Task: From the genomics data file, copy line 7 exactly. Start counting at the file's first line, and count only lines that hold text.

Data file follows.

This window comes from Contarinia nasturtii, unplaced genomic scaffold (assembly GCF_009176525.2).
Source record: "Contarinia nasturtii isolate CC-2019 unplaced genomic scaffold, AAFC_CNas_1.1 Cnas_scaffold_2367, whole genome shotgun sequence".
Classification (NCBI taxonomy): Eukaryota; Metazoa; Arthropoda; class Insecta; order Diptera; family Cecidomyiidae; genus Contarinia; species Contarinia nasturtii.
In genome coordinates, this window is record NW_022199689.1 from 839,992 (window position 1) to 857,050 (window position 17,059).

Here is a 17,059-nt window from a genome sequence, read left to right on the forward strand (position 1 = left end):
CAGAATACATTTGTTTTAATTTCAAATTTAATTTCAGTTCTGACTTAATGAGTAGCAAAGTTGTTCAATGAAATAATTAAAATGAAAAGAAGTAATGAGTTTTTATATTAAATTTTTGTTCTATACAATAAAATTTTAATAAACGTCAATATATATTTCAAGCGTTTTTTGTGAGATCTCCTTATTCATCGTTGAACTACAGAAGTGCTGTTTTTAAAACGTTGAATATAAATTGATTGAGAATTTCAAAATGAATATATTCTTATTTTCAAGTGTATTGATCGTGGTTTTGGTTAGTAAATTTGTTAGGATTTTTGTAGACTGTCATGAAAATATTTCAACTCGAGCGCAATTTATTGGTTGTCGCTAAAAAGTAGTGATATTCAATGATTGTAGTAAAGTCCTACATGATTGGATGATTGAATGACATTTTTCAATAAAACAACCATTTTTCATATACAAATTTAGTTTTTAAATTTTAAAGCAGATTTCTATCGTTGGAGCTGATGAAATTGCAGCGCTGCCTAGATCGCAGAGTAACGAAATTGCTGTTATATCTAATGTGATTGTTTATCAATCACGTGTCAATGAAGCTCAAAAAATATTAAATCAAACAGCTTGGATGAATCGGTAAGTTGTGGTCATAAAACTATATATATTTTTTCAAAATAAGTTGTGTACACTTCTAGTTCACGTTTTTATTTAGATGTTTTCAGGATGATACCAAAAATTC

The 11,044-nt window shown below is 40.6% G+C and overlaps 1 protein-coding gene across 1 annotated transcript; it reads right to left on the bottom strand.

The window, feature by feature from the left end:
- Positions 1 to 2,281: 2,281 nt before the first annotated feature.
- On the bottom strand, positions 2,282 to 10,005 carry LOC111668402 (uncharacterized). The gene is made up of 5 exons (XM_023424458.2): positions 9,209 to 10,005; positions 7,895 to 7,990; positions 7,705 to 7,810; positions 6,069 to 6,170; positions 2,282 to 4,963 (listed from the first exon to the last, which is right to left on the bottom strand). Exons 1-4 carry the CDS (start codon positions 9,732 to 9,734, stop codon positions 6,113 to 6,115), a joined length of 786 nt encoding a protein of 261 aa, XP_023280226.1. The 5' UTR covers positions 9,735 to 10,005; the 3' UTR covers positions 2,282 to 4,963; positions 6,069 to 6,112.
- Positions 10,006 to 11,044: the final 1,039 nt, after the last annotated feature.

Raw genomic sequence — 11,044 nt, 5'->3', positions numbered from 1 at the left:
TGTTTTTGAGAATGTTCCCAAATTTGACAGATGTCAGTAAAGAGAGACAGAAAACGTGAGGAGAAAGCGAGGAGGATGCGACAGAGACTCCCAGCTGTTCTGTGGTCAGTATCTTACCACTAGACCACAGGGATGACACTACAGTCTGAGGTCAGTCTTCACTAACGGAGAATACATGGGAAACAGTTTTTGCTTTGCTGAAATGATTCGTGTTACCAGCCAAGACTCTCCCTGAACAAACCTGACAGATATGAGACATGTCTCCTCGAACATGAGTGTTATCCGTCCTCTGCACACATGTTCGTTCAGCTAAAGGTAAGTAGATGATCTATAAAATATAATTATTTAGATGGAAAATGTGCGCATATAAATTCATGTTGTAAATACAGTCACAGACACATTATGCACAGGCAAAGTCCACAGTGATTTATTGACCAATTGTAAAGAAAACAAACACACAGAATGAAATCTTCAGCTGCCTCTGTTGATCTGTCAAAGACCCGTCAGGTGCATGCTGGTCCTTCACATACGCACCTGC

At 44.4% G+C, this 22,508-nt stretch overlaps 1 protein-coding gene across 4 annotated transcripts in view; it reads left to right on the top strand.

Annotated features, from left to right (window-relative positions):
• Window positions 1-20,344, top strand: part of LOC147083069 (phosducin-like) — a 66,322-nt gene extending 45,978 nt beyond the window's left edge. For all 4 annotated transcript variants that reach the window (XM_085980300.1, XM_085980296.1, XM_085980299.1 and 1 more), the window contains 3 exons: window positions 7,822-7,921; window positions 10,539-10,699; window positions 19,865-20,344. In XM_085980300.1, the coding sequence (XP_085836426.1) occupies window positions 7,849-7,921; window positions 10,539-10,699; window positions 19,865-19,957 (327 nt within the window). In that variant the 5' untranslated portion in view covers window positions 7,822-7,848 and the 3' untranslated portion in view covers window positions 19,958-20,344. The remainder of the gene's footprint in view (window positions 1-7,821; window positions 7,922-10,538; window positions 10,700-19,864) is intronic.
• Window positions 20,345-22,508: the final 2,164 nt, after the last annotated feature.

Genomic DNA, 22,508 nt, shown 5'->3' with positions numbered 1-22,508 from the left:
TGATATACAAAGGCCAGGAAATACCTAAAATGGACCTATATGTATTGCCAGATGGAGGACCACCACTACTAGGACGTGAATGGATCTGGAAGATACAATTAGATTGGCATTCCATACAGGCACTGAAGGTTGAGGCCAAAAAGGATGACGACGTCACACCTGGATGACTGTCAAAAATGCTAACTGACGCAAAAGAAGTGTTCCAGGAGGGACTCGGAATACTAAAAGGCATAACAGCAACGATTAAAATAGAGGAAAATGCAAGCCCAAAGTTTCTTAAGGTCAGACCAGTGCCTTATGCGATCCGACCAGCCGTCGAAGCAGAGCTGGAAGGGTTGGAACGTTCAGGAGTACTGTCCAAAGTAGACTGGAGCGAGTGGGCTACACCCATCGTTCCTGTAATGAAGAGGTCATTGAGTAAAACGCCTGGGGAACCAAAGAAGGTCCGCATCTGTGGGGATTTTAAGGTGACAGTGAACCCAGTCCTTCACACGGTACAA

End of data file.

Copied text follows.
The 11,044-nt window shown below is 40.6% G+C and overlaps 1 protein-coding gene across 1 annotated transcript; it reads right to left on the bottom strand.